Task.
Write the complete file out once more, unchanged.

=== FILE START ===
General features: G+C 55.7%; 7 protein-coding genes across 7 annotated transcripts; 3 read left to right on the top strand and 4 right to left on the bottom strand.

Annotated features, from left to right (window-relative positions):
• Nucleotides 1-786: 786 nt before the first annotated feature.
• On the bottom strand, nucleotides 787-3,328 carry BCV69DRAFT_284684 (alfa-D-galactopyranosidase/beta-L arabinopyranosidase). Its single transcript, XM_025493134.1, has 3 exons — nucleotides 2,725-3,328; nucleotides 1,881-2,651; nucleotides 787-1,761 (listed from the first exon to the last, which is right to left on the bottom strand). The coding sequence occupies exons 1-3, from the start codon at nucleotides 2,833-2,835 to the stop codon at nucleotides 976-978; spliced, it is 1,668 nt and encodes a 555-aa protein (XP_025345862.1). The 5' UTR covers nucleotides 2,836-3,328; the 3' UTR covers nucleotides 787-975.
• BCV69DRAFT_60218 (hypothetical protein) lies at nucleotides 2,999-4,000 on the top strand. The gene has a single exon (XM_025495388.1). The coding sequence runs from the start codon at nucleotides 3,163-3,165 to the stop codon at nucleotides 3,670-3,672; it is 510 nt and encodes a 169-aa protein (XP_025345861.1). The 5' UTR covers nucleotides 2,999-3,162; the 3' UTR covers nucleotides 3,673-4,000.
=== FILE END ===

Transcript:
General features: G+C 55.7%; 7 protein-coding genes across 7 annotated transcripts; 3 read left to right on the top strand and 4 right to left on the bottom strand.

Annotated features, from left to right (window-relative positions):
• Nucleotides 1-786: 786 nt before the first annotated feature.
• On the bottom strand, nucleotides 787-3,328 carry BCV69DRAFT_284684 (alfa-D-galactopyranosidase/beta-L arabinopyranosidase). Its single transcript, XM_025493134.1, has 3 exons — nucleotides 2,725-3,328; nucleotides 1,881-2,651; nucleotides 787-1,761 (listed from the first exon to the last, which is right to left on the bottom strand). The coding sequence occupies exons 1-3, from the start codon at nucleotides 2,833-2,835 to the stop codon at nucleotides 976-978; spliced, it is 1,668 nt and encodes a 555-aa protein (XP_025345862.1). The 5' UTR covers nucleotides 2,836-3,328; the 3' UTR covers nucleotides 787-975.
• BCV69DRAFT_60218 (hypothetical protein) lies at nucleotides 2,999-4,000 on the top strand. The gene has a single exon (XM_025495388.1). The coding sequence runs from the start codon at nucleotides 3,163-3,165 to the stop codon at nucleotides 3,670-3,672; it is 510 nt and encodes a 169-aa protein (XP_025345861.1). The 5' UTR covers nucleotides 2,999-3,162; the 3' UTR covers nucleotides 3,673-4,000.